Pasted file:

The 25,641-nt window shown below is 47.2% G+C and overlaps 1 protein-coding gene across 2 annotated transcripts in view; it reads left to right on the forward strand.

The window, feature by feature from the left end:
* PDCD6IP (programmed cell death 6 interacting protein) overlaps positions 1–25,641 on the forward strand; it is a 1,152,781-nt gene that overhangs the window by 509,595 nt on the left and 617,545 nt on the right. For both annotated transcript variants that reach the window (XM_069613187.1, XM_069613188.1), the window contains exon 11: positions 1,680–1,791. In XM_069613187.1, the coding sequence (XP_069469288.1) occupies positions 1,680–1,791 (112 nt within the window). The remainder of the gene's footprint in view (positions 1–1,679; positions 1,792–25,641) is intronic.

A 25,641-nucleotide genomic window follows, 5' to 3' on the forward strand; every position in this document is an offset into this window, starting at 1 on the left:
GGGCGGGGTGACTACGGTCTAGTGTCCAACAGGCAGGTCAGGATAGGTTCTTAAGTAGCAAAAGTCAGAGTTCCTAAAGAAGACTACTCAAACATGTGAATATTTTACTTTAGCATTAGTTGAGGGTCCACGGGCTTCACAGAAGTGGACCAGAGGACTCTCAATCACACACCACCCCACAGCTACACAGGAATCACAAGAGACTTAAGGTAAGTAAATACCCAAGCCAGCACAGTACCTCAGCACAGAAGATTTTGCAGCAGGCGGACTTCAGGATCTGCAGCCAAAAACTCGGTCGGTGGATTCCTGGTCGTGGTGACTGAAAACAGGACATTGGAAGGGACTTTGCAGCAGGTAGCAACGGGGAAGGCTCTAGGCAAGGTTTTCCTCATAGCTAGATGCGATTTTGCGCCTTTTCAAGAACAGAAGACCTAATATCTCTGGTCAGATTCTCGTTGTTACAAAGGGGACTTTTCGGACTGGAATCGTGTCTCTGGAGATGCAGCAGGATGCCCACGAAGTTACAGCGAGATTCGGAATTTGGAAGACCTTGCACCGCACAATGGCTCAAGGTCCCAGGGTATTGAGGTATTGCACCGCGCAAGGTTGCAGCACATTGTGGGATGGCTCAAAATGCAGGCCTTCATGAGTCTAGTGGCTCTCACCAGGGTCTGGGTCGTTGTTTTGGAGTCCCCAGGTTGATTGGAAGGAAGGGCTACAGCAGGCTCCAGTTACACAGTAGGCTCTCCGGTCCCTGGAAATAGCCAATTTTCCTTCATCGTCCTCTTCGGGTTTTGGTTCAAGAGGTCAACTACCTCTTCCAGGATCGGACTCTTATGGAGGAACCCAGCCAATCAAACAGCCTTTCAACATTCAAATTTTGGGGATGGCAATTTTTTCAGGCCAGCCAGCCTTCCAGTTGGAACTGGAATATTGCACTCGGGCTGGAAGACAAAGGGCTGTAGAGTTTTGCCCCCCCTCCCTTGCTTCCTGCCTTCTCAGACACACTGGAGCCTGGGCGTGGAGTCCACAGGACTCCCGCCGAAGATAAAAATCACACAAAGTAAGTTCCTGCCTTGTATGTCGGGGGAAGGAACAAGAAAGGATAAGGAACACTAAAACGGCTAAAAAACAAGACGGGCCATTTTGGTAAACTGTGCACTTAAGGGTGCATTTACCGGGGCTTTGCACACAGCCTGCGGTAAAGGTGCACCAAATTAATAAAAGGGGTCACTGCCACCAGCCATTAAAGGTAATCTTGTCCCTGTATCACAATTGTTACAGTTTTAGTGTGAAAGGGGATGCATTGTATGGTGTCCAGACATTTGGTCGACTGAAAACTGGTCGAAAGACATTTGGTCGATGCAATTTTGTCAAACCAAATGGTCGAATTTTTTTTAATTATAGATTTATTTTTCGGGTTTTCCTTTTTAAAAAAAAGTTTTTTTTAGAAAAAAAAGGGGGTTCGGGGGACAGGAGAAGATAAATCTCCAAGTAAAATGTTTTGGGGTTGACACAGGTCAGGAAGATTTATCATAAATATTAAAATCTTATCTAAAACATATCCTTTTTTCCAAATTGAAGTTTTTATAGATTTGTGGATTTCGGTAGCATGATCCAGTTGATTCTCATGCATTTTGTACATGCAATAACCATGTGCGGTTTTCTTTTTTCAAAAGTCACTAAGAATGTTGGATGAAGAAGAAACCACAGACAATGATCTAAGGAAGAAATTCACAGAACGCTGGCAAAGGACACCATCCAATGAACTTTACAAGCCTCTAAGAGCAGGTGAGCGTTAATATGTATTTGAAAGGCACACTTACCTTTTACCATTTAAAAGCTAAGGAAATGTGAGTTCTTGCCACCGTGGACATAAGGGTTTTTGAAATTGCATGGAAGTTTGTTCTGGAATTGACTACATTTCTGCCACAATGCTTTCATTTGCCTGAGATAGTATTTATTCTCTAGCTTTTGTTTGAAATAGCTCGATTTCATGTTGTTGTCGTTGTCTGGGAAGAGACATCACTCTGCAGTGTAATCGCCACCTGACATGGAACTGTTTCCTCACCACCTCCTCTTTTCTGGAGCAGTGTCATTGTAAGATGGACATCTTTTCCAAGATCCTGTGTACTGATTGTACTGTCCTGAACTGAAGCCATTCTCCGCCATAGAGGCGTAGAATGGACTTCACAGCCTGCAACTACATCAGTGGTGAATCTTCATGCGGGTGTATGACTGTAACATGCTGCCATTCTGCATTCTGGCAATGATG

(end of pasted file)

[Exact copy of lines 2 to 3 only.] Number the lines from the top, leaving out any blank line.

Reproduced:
The window, feature by feature from the left end:
* PDCD6IP (programmed cell death 6 interacting protein) overlaps positions 1–25,641 on the forward strand; it is a 1,152,781-nt gene that overhangs the window by 509,595 nt on the left and 617,545 nt on the right. For both annotated transcript variants that reach the window (XM_069613187.1, XM_069613188.1), the window contains exon 11: positions 1,680–1,791. In XM_069613187.1, the coding sequence (XP_069469288.1) occupies positions 1,680–1,791 (112 nt within the window). The remainder of the gene's footprint in view (positions 1–1,679; positions 1,792–25,641) is intronic.